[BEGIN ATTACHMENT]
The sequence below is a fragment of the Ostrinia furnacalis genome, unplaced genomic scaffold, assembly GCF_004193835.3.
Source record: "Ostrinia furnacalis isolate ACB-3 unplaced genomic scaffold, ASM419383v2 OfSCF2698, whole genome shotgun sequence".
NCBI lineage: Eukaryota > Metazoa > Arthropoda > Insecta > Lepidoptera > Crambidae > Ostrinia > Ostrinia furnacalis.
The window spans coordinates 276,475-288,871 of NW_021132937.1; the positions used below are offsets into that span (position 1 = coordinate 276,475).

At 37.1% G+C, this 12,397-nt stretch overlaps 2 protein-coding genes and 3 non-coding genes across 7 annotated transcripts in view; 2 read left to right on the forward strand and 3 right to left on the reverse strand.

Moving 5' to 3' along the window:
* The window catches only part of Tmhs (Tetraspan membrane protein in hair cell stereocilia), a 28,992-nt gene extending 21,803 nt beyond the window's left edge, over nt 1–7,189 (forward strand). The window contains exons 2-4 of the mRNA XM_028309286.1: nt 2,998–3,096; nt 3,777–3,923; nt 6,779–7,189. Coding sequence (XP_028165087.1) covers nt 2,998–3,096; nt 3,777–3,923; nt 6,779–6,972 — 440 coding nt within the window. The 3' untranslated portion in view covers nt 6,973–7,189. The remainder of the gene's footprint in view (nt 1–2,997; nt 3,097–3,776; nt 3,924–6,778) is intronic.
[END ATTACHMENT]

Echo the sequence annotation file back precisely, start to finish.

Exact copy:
The sequence below is a fragment of the Ostrinia furnacalis genome, unplaced genomic scaffold, assembly GCF_004193835.3.
Source record: "Ostrinia furnacalis isolate ACB-3 unplaced genomic scaffold, ASM419383v2 OfSCF2698, whole genome shotgun sequence".
NCBI lineage: Eukaryota > Metazoa > Arthropoda > Insecta > Lepidoptera > Crambidae > Ostrinia > Ostrinia furnacalis.
The window spans coordinates 276,475-288,871 of NW_021132937.1; the positions used below are offsets into that span (position 1 = coordinate 276,475).

At 37.1% G+C, this 12,397-nt stretch overlaps 2 protein-coding genes and 3 non-coding genes across 7 annotated transcripts in view; 2 read left to right on the forward strand and 3 right to left on the reverse strand.

Moving 5' to 3' along the window:
* The window catches only part of Tmhs (Tetraspan membrane protein in hair cell stereocilia), a 28,992-nt gene extending 21,803 nt beyond the window's left edge, over nt 1–7,189 (forward strand). The window contains exons 2-4 of the mRNA XM_028309286.1: nt 2,998–3,096; nt 3,777–3,923; nt 6,779–7,189. Coding sequence (XP_028165087.1) covers nt 2,998–3,096; nt 3,777–3,923; nt 6,779–6,972 — 440 coding nt within the window. The 3' untranslated portion in view covers nt 6,973–7,189. The remainder of the gene's footprint in view (nt 1–2,997; nt 3,097–3,776; nt 3,924–6,778) is intronic.